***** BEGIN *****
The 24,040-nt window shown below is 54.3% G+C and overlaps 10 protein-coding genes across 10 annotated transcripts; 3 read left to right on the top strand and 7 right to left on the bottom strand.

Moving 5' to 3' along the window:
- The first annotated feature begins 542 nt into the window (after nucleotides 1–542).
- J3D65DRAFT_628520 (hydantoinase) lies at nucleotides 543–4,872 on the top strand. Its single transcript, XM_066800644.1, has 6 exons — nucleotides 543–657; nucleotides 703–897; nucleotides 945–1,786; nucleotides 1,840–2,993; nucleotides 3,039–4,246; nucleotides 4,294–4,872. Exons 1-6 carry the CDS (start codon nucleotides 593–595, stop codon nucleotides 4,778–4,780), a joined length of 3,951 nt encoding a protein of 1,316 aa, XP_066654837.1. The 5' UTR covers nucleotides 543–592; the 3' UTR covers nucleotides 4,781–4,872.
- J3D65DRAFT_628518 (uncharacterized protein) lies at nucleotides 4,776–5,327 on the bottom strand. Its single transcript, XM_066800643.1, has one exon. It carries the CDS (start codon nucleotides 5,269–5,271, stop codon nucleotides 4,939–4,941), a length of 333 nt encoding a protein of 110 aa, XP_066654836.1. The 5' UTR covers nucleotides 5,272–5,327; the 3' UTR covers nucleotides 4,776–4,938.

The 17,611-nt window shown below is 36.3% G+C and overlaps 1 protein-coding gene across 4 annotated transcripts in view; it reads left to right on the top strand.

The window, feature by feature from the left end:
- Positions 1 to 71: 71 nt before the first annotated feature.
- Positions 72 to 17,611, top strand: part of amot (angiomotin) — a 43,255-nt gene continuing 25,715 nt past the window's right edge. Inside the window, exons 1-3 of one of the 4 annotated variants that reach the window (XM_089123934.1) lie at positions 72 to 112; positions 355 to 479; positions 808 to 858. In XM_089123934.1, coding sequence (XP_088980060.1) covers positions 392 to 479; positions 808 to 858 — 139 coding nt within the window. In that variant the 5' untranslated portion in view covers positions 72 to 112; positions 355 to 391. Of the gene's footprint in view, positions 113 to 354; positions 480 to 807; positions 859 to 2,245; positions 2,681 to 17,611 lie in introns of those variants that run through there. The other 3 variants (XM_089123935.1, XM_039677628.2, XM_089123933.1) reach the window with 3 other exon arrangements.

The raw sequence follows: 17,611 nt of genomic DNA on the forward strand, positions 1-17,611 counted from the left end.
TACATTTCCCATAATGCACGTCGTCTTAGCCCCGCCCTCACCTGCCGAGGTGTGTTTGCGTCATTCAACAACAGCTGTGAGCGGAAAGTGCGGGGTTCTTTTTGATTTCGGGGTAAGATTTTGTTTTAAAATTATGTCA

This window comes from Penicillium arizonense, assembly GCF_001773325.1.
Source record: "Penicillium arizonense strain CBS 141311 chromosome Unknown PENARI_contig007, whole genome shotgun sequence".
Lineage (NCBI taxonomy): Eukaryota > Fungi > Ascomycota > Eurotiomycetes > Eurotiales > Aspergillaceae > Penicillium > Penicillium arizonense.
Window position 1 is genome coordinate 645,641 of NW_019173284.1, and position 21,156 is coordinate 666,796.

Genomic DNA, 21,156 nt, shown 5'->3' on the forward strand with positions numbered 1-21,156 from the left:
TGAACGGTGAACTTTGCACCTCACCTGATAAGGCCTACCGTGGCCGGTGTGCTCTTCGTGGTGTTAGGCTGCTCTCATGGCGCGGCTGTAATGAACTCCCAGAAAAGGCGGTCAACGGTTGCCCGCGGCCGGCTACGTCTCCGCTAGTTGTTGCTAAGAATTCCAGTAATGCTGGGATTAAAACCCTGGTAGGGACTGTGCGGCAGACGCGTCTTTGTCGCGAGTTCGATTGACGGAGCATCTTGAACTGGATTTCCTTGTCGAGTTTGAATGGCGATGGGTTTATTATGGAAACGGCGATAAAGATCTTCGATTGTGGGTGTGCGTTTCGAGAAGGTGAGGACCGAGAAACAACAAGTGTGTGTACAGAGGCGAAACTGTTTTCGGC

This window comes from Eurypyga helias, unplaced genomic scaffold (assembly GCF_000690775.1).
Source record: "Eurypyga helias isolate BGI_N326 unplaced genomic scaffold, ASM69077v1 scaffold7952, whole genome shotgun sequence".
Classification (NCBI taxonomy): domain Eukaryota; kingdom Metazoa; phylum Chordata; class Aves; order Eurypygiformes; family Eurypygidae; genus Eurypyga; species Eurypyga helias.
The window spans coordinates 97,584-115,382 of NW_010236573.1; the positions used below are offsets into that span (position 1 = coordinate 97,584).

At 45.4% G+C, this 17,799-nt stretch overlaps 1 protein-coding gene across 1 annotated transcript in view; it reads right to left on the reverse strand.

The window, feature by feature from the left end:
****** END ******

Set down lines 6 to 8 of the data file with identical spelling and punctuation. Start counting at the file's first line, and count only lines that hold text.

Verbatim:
The 17,611-nt window shown below is 36.3% G+C and overlaps 1 protein-coding gene across 4 annotated transcripts in view; it reads left to right on the top strand.

The window, feature by feature from the left end:
- Positions 1 to 71: 71 nt before the first annotated feature.